Fr Peter McVerry: 3,000 children could be homeless in 2017

Outgoing Government scores C on keeping its promises to children, charity report says

Fr Peter McVerry said there are currently 1,700 children in emergency homeless accommodation, mostly in Dublin. Picture Nick Bradshaw

Fr Peter McVerry said there are currently 1,700 children in emergency homeless accommodation, mostly in Dublin. Picture Nick Bradshaw


There could be 3,000 children homeless in Ireland by this time next year, campaigner Fr Peter McVerry has said.

Speaking at the launch of the Children’s Rights Alliance Report Card 2016, an assessment of the Government’s performance on its promises to children, Fr McVerry said the homeless crisis could escalate at Easter because all hotel bedrooms were booked out for the 1916 centenary celebrations.

“I don’t know where homeless families are going to go to, but we could see – ironically while we are celebrating 100 years of independence – we could find homeless families living on the street and in public parks,” he said.

There are 1,700 children in emergency homeless accommodation at present, most of them in Dublin.

“As long as houses are seen as property to be bought and sold for profit, there is no solution,” Fr McVerry said.

The report card, prepared for the Children’s Rights Alliance by an independent panel of experts, graded the Government on child and youth homelessness. The highest grade, an A, was awarded for equality in family life, reflecting the passing of the marriage equality referendum last May.

The outgoing Government’s overall grade was C.

Tanya Ward, chief executive of the charity, an umbrella body for more than 100 organisations, called on the new government to make children and young people a priority.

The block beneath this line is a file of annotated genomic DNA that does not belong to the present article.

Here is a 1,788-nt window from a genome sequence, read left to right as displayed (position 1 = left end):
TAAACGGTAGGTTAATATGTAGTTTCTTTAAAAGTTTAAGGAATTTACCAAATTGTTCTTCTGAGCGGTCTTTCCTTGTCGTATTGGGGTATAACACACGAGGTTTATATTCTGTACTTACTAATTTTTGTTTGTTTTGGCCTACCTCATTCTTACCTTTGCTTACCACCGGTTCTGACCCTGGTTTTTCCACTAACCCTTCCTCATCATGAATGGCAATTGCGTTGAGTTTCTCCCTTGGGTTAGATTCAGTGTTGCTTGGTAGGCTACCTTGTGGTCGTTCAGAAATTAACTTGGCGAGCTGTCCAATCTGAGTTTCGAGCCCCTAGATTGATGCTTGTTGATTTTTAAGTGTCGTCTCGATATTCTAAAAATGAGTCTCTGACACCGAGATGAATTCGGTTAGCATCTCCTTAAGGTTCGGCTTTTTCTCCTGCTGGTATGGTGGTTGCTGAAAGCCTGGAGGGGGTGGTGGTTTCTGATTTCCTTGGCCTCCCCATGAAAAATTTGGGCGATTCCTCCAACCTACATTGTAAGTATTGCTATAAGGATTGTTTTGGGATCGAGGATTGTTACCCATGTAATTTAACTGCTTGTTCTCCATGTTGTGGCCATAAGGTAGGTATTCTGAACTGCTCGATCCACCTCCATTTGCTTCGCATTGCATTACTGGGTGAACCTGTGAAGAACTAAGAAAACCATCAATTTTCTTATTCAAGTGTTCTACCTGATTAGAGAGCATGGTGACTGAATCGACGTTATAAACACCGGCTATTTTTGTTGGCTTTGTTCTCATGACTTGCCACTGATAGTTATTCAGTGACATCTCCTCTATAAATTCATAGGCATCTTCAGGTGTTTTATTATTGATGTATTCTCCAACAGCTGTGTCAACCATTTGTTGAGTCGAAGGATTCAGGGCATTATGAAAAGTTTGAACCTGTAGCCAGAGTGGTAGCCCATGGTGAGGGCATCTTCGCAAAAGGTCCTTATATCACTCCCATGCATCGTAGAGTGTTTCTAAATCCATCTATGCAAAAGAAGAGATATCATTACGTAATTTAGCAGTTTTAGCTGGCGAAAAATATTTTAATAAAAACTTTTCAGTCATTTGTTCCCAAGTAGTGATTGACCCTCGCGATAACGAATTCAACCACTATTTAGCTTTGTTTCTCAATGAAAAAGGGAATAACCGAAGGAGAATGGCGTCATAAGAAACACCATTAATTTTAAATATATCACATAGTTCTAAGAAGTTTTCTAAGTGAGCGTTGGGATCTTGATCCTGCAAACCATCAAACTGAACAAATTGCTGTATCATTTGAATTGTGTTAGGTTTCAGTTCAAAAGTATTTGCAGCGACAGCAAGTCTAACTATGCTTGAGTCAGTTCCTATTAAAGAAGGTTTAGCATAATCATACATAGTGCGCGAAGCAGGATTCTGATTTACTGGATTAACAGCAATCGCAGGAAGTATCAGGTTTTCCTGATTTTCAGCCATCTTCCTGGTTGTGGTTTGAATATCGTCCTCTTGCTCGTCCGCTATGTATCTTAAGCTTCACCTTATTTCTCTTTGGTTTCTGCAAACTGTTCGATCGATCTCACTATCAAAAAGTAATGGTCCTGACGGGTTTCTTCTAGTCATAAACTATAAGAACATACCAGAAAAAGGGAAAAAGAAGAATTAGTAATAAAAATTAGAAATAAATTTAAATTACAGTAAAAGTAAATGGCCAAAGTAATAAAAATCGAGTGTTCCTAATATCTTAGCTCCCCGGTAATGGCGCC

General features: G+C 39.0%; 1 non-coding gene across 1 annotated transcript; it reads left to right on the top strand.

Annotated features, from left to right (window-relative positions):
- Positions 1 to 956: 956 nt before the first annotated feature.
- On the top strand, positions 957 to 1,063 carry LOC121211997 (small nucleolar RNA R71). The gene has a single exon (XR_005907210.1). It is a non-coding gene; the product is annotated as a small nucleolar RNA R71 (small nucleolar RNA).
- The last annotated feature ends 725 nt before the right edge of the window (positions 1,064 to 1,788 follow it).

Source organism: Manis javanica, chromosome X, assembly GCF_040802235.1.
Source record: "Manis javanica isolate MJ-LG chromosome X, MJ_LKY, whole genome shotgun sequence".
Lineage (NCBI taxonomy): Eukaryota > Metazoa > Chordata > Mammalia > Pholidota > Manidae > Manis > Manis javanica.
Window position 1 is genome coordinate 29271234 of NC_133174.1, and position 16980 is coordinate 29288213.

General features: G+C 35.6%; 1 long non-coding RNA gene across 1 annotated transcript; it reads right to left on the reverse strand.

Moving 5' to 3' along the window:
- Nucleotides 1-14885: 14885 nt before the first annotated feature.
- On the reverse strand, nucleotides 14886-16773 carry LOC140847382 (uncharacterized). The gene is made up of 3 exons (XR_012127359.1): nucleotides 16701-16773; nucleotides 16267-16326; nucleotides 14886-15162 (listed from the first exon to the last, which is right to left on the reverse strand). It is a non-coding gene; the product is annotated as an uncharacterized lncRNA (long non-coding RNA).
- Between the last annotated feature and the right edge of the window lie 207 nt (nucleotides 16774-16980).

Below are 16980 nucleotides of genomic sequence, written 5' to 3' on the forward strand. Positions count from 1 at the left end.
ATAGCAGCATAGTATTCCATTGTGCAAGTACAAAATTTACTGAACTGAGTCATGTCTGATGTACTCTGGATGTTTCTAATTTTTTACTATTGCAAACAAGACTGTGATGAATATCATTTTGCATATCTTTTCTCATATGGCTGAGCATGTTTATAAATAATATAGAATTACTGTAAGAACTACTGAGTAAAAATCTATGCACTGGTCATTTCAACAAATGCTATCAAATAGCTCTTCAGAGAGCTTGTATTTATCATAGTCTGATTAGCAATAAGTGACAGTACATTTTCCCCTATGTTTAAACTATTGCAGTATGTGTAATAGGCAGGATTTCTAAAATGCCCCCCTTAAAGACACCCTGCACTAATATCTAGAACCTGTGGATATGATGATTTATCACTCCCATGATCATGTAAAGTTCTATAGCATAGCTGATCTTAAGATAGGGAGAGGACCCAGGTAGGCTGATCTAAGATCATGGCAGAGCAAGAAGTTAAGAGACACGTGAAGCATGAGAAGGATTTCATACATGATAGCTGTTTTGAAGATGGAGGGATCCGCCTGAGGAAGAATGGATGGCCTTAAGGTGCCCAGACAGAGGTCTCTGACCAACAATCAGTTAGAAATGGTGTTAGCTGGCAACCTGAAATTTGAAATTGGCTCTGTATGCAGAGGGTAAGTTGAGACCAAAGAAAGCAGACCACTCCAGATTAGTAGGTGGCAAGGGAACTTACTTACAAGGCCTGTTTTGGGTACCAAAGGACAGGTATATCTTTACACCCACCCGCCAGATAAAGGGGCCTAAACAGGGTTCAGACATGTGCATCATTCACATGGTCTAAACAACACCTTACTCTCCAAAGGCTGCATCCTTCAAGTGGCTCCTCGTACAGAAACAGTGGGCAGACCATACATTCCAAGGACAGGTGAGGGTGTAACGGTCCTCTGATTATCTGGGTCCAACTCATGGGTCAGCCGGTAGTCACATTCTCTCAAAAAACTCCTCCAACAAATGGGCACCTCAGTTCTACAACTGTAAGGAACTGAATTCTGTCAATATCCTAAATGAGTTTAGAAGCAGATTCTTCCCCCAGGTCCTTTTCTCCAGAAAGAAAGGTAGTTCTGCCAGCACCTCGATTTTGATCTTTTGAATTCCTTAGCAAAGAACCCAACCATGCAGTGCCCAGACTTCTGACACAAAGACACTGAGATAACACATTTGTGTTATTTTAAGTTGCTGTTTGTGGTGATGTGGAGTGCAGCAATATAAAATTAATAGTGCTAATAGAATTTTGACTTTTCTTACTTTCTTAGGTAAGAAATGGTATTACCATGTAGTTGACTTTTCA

“It is crucial that we continue to have a Minister for Children and Young People with full cabinet status,” she said.

Right to health: C+

Paul Gilligan

“No child should wait longer than a month for mental health care. Every child has a right to live a mentally healthy life,” he said.

Right to equality and non-discrimination: D+

While inequalities in family life scored an A, the treatment of Traveller and Roma children scored an E-.

Apparently referring to new Fine Gael TD Josepha Madigan, former Supreme Court judge Catherine McGuinness said “the rejection of Traveller families from the rest of the community” could be seen in the fact a candidate for the county council in south Dublin “based her campaign on an objection to placing of Travellers in that particular area” and had gone on to become a TD.

On the treatment of migrant children, which scored D-, she said 1,500 were still living in direct provision.

“Just end it . . . it won’t kill us to allow families to integrate properly into the community,” she said.

Right to education: B-

Prof Áine Hyland said there had been significant improvement in some areas, including in early childhood and literacy, and the Government scored an A- on school buildings. But in patronage and pluralism, it scored a D. While initially the Government acted quickly, only 2 per cent of children now have access to multidenominational schools.

Children’s constitutional rights : C+

Ms Ward said the Children’s Referendum result became law last year, which was positive, but the constitutional convention had recommended a referendum on putting socioeconomic rights into the Constitution and that had not happened.

Right to protection from abuse and neglect: B

The grade took into account the establishment of the Child and Family Agency, Ms Ward said, and the Children First Act 2015, including an amendment to remove the defence of reasonable chastisement from common law, so parents or those in charge of children cannot rely on that defence to strike a child.

Right to an adequate standard of living: E+

The grade included an F on homelessness and a C+ for work on tackling poverty.